As the Vatican launched its own YouTube channel, the Pope tempered his embrace of new media with a contemplation on the meaning of friendship in an increasingly digital world. His thoughts were included in a letter that cautioned against the marginalization of offline relationships:
The concept of friendship has enjoyed a renewed prominence in the vocabulary of the new digital social networks that have emerged in the last few years. The concept is one of the noblest achievements of human culture. It is in and through our friendships that we grow and develop as humans. For this reason, true friendship has always been seen as one of the greatest goods any human person can experience. We should be careful, therefore, never to trivialize the concept or the experience of friendship. It would be sad if our desire to sustain and develop on-line friendships were to be at the cost of our availability to engage with our families, our neighbours and those we meet in the daily reality of our places of work, education and recreation. If the desire for virtual connectedness becomes obsessive, it may in fact function to isolate individuals from real social interaction while also disrupting the patterns of rest, silence and reflection that are necessary for healthy human development.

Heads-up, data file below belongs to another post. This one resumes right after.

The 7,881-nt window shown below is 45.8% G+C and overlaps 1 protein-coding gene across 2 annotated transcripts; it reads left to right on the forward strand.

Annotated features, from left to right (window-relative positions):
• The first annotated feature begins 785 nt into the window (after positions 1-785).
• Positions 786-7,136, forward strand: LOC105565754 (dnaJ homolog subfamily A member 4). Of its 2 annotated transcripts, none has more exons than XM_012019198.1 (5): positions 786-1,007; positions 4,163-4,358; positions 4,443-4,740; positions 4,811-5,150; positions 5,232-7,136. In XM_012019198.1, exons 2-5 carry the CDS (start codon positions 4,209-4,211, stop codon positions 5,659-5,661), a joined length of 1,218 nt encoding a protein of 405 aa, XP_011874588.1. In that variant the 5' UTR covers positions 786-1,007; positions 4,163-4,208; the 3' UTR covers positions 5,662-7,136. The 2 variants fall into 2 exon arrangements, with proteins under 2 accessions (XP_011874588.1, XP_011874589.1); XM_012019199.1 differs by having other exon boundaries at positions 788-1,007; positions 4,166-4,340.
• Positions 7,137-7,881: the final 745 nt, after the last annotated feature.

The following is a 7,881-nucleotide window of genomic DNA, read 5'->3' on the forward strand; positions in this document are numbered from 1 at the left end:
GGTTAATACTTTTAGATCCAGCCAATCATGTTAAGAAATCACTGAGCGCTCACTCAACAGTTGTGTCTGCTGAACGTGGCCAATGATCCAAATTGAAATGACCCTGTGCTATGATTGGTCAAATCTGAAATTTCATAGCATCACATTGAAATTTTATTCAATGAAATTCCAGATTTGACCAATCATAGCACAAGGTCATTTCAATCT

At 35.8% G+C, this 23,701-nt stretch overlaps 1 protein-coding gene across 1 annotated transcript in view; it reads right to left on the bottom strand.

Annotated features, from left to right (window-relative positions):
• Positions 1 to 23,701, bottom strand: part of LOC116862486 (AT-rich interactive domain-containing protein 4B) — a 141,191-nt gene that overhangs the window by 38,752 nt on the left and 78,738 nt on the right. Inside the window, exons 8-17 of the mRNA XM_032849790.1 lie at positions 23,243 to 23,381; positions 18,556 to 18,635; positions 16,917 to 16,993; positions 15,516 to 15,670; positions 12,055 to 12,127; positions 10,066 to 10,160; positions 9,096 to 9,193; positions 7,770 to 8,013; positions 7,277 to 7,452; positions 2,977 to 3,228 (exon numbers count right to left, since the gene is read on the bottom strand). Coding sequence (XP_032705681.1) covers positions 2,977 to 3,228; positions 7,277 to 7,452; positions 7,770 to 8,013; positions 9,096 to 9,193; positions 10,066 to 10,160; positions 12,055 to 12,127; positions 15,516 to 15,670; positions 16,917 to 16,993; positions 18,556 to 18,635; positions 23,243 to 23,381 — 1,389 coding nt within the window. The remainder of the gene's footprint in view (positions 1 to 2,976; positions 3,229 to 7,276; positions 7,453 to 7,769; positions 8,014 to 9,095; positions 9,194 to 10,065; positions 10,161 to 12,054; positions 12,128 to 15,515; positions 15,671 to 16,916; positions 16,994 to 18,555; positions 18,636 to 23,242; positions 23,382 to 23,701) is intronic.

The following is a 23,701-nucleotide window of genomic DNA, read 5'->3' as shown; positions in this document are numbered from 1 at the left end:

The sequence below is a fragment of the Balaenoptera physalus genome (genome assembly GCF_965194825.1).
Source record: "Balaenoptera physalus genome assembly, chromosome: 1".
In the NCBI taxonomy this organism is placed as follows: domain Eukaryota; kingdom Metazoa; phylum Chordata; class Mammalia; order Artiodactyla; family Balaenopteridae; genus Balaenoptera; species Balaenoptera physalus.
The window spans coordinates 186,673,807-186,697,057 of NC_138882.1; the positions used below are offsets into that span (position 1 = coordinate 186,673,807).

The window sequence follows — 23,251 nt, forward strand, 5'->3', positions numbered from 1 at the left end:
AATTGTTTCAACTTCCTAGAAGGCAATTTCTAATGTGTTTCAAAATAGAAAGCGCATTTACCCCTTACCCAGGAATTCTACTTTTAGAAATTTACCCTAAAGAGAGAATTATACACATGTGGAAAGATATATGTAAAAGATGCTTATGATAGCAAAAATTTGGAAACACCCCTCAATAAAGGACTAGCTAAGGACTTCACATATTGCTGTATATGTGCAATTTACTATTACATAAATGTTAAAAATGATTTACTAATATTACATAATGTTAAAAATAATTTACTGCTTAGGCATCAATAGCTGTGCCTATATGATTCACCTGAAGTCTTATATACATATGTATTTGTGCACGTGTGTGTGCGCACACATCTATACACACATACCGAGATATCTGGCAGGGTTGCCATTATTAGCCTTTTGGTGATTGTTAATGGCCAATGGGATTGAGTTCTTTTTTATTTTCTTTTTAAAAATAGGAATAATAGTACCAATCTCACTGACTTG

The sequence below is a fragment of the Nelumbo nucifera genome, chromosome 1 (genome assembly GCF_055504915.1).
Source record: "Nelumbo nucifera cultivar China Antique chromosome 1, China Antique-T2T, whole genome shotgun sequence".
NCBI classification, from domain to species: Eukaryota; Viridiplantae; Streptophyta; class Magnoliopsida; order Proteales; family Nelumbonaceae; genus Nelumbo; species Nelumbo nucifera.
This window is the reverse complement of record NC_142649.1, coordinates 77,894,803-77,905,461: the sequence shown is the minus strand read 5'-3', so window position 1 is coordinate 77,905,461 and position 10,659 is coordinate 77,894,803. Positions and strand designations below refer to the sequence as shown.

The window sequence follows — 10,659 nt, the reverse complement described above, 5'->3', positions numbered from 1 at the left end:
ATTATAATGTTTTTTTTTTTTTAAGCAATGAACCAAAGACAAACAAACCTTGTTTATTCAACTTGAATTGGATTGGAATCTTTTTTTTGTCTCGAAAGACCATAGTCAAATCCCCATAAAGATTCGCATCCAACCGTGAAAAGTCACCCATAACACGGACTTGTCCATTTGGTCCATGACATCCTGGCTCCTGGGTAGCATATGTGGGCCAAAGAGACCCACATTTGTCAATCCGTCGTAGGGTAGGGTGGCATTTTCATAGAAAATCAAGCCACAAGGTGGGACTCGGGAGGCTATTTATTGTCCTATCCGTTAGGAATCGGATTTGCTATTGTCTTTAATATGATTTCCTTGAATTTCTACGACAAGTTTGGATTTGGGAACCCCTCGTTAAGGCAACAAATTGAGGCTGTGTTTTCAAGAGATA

But while the Pope points out the spiritual shortcomings of cyberspace, he’s plugged in enough to recognize its potential to spread the gospel. He concludes his letter by encouraging young Catholics “to bring the witness of their faith to the digital world,” and, “to introduce into the culture of this new environment of communications and information technology the values on which you have built your lives.”
(Thanks, Articles of Faith.)